Jesus Is Presented in the Temple
When the time came for their purification according to the law of Moses, they brought him up to Jerusalem to present him to the Lord (as it is written in the law of the Lord, “Every firstborn male shall be designated as holy to the Lord”), and they offered a sacrifice according to what is stated in the law of the Lord, “a pair of turtledoves or two young pigeons.”
Now there was a man in Jerusalem whose name was Simeon; this man was righteous and devout, looking forward to the consolation of Israel, and the Holy Spirit rested on him. It had been revealed to him by the Holy Spirit that he would not see death before he had seen the Lord’s Messiah. Guided by the Spirit, Simeon came into the temple; and when the parents brought in the child Jesus, to do for him what was customary under the law, Simeon took him in his arms and praised God, saying,“Master, now you are dismissing your servant in peace, according to your word; for my eyes have seen your salvation, which you have prepared in the presence of all peoples, a light for revelation to the Gentiles and for glory to your people Israel.”
And the child’s father and mother were amazed at what was being said about him. Then Simeon blessed them and said to his mother Mary, “This child is destined for the falling and the rising of many in Israel, and to be a sign that will be opposed so that the inner thoughts of many will be revealed—and a sword will pierce your own soul too.”
There was also a prophet, Anna the daughter of Phanuel, of the tribe of Asher. She was of a great age, having lived with her husband seven years after her marriage, then as a widow to the age of eighty-four. She never left the temple but worshiped there with fasting and prayer night and day. At that moment she came, and began to praise God and to speak about the child to all who were looking for the redemption of Jerusalem.
The Return to Nazareth
When they had finished everything required by the law of the Lord, they returned to Galilee, to their own town of Nazareth. The child grew and became strong, filled with wisdom; and the favor of God was upon him.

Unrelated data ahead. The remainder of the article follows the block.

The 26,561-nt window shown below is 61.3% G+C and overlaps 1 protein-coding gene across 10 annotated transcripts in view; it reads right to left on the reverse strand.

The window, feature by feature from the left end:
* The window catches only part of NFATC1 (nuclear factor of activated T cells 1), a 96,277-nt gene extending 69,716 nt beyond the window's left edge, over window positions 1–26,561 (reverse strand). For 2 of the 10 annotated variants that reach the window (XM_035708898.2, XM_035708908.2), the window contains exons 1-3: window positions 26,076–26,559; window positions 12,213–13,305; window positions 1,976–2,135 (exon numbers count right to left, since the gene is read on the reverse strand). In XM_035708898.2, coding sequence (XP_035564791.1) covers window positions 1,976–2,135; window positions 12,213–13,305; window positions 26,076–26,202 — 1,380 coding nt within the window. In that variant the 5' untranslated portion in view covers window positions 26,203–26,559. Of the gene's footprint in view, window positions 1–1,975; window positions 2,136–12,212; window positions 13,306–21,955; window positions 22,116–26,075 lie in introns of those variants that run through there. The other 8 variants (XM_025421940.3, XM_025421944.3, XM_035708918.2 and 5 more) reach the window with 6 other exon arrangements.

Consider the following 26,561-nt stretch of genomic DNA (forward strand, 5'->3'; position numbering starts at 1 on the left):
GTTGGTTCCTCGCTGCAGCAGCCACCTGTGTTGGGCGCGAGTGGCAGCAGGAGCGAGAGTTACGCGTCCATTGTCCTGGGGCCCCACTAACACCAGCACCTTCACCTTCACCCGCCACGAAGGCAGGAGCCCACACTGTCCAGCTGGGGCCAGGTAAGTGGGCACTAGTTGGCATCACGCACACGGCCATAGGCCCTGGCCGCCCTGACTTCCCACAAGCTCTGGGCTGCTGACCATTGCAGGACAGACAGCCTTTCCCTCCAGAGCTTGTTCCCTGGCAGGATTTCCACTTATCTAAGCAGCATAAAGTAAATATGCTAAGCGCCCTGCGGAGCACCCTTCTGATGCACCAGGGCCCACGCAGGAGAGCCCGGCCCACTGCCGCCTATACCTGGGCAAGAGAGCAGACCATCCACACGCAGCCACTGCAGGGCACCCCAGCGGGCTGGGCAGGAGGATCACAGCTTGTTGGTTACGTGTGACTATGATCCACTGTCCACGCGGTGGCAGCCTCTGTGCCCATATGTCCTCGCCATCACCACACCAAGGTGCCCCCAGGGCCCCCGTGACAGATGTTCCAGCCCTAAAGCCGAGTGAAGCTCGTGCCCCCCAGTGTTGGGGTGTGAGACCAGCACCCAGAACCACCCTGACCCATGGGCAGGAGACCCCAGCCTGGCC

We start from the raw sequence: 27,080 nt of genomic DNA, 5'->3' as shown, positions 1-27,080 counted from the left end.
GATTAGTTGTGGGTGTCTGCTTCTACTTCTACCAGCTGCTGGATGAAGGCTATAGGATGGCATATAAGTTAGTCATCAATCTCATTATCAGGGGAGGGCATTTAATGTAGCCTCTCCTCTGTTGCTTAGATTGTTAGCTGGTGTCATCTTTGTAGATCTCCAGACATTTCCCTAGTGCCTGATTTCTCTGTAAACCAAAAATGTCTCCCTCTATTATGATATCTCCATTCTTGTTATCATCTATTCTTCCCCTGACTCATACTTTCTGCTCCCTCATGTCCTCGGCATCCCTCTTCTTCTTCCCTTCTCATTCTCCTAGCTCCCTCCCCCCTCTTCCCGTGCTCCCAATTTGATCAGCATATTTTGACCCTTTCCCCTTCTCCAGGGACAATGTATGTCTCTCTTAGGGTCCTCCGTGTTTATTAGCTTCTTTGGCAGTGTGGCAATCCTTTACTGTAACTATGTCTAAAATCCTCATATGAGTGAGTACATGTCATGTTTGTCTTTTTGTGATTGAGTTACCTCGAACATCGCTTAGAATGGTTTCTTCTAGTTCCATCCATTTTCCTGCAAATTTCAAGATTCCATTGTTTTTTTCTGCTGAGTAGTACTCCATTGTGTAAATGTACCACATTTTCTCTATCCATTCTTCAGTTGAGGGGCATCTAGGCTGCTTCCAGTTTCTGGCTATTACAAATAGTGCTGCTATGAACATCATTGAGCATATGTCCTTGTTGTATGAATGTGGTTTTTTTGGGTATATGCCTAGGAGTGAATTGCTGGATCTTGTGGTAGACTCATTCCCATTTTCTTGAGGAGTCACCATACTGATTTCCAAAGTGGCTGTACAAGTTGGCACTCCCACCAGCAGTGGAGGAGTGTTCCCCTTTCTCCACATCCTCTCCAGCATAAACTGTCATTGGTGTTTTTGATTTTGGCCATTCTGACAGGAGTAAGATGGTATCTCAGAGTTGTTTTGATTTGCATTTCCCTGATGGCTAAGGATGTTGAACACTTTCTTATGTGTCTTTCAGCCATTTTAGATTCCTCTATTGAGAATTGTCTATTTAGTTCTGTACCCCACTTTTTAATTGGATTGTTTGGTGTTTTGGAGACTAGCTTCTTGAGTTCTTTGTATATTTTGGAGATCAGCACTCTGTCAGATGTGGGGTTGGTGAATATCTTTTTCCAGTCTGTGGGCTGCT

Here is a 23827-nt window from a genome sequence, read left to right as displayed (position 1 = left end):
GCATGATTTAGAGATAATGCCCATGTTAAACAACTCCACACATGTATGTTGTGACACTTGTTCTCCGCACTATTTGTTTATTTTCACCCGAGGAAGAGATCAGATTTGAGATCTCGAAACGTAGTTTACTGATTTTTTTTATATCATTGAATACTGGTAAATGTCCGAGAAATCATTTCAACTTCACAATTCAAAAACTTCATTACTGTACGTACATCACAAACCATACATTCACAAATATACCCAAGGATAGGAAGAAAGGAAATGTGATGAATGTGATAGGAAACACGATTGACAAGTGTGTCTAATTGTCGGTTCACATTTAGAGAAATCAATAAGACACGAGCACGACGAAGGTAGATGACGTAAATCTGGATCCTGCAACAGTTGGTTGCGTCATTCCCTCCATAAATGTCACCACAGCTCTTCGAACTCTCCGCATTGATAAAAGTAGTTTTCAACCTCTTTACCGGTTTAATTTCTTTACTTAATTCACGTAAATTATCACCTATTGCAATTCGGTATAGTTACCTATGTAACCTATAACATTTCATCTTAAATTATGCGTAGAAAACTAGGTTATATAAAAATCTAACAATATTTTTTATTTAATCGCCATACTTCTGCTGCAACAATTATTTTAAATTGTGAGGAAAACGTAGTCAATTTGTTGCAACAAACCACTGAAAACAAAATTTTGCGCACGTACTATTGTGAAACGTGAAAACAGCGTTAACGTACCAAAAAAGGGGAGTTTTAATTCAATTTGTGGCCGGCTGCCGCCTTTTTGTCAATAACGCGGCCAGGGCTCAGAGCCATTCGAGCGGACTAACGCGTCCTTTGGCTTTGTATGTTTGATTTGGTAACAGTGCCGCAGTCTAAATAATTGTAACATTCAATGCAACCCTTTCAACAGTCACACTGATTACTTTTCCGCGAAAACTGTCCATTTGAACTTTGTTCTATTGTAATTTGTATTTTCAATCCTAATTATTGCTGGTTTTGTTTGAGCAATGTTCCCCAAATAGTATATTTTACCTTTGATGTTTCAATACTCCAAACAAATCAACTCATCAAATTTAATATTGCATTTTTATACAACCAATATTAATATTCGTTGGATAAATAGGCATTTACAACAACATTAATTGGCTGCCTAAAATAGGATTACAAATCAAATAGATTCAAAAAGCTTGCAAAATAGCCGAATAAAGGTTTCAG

Let the words of my mouth and the meditation of our hearts, be acceptable in your sight O Lord, our strength & our redeemer (Psalm 19:14)
So imagine with me for a moment, we are celebrating the sacrament of baptism for an infant from the congregation, the whole ceremony gets unceremoniously interrupted by a couple of senior citizens who tottered up to the font, grabbed the baby, and started babbling wild-sounding predictions for who this child would grow up to be. How wide would our eyes get if they pick up little Jimmy and said, “Excuse me for disrupting your sacrament here, folks, but I just gotta tell you that this little guy will grow up to be president. Some will love him, others will hate him, and you’ll spend most of your years as parents worrying yourselves sick about his safety. OK, now I’ve said my piece and you can go back to baptizing the little fellow.” I think we’d all be startled in the church today—and possibly maybe even a little annoyed. I mean, it definitely has a Monty Python feeling to it doesn’t it?
Mary and Joseph were in the Temple to fulfill a religious ritual every bit as familiar to them and the others in the Temple that day as an infant baptism is to many Christians today. And, as far as rituals went, Mary and Joseph’s version was less glitzy than some because the best they could offer up to God was the poor person’s offering of a couple pigeons Joseph had managed to nail with his slingshot the day before.
If it were a baptism in a contemporary church setting, Jesus would not have been the child dressed in an expensive silk baptism gown that grandma had bought for just this occasion even as the little tyke’s uncle filmed the whole thing from the front pew with one of those amazingly expensive digital recorders.
No, this would have been a ceremony by a quiet set of humble-looking, poorly attired parents who, by all outward appearances, would disappear from the Temple—and from the consciousness of everyone in the Temple—about as quickly and quietly as they had appeared there in the first place. Mary and Joseph would not have arrived at the Temple in some shiny new Lexus but in their rusted-out Ford Pinto that belched exhaust every time you started the engine.
And yet . . . things did not go as planned. The Holy Spirit had gone ahead of this modest family and had planted two people in the Temple courts that very day—two people who had somehow been told by God for years that they’d live to see just such a day as this one when Christ, the consolation of Israel, would show up. Who knows what Simeon and Anna had expected to see. Maybe they envisioned a day when a shining Alexander the Great-like figure would ride up to the Temple on a white stallion and take the place by storm. Maybe they envisioned a day when someone with the sculpted good looks of King David of old would stride through the Temple courts even as angels sang overhead and people fell at his feet below.
Whatever they thought they would see, what they actually saw when the Holy Spirit gave them a quickening of the heart was far, far quieter than all that.